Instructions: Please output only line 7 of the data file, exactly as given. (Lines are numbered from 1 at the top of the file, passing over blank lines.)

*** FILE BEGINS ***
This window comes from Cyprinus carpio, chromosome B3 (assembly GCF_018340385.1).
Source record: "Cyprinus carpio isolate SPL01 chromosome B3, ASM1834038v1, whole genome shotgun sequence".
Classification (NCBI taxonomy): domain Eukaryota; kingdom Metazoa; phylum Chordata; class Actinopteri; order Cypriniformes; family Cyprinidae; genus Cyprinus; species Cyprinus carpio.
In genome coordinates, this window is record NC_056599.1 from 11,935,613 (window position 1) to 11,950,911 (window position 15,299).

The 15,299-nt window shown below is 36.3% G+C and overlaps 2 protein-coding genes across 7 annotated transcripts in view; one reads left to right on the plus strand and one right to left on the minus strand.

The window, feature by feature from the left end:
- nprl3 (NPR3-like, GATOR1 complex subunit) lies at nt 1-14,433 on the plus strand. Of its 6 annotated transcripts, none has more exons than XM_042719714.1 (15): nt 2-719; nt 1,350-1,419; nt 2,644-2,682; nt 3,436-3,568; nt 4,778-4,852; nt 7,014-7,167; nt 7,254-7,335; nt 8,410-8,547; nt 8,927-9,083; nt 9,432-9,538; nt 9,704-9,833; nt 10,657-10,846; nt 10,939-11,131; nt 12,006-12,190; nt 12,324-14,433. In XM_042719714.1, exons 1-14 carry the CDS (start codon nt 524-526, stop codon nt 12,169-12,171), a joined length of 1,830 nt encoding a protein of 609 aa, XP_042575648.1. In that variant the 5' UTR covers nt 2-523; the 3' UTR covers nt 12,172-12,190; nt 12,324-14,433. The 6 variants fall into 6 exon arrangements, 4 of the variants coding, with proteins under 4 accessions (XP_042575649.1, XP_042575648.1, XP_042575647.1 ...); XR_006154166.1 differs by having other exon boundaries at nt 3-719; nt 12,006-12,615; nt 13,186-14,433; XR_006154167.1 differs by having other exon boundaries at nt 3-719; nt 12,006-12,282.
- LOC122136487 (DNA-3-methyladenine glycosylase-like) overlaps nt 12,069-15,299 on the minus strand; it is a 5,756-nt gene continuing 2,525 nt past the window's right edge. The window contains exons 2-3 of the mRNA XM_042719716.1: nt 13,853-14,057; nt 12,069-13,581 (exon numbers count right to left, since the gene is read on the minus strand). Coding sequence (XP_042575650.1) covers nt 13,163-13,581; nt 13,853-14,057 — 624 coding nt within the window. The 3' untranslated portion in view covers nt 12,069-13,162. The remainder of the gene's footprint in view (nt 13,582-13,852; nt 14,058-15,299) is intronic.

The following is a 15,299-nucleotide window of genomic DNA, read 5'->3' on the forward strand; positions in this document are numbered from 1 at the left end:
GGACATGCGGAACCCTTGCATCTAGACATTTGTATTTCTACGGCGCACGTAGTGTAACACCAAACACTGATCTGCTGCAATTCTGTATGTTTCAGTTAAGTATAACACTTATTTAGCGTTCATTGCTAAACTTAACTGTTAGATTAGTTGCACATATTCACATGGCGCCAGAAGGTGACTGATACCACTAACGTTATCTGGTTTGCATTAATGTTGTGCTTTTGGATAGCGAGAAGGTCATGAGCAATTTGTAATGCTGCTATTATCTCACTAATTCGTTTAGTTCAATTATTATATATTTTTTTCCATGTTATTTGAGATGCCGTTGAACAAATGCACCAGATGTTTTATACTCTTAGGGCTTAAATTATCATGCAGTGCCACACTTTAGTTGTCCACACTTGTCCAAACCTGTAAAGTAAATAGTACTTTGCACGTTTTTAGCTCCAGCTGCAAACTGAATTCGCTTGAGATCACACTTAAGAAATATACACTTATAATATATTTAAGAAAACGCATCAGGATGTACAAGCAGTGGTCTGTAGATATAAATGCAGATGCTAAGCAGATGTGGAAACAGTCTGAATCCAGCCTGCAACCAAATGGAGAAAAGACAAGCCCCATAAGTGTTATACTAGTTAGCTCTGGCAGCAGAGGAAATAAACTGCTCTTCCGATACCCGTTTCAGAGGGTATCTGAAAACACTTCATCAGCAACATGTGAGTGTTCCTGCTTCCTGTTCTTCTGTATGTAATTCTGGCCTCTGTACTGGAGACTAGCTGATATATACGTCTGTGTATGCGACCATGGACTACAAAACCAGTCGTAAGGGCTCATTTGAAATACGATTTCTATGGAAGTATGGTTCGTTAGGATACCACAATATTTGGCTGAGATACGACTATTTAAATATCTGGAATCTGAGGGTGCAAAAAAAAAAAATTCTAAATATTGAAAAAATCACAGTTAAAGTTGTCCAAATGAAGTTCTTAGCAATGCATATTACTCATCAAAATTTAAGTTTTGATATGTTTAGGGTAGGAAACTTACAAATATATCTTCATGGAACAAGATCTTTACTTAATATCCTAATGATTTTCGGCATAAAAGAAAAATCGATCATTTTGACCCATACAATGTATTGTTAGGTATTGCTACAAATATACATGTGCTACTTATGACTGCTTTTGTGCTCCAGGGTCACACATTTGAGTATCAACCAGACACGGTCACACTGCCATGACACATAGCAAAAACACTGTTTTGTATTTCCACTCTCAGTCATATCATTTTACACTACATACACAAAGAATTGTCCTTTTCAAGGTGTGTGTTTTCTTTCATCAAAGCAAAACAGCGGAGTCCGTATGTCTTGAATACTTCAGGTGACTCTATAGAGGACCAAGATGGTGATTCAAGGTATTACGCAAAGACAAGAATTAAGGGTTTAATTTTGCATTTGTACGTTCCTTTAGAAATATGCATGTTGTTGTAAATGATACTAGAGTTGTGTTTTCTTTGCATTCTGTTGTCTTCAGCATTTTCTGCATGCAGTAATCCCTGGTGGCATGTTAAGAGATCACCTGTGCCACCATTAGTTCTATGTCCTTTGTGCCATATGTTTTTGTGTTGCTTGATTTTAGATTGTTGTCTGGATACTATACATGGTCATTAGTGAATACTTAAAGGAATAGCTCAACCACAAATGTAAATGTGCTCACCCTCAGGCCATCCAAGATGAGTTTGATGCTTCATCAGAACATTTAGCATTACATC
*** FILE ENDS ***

- nprl3 (NPR3-like, GATOR1 complex subunit) lies at nt 1-14,433 on the plus strand. Of its 6 annotated transcripts, none has more exons than XM_042719714.1 (15): nt 2-719; nt 1,350-1,419; nt 2,644-2,682; nt 3,436-3,568; nt 4,778-4,852; nt 7,014-7,167; nt 7,254-7,335; nt 8,410-8,547; nt 8,927-9,083; nt 9,432-9,538; nt 9,704-9,833; nt 10,657-10,846; nt 10,939-11,131; nt 12,006-12,190; nt 12,324-14,433. In XM_042719714.1, exons 1-14 carry the CDS (start codon nt 524-526, stop codon nt 12,169-12,171), a joined length of 1,830 nt encoding a protein of 609 aa, XP_042575648.1. In that variant the 5' UTR covers nt 2-523; the 3' UTR covers nt 12,172-12,190; nt 12,324-14,433. The 6 variants fall into 6 exon arrangements, 4 of the variants coding, with proteins under 4 accessions (XP_042575649.1, XP_042575648.1, XP_042575647.1 ...); XR_006154166.1 differs by having other exon boundaries at nt 3-719; nt 12,006-12,615; nt 13,186-14,433; XR_006154167.1 differs by having other exon boundaries at nt 3-719; nt 12,006-12,282.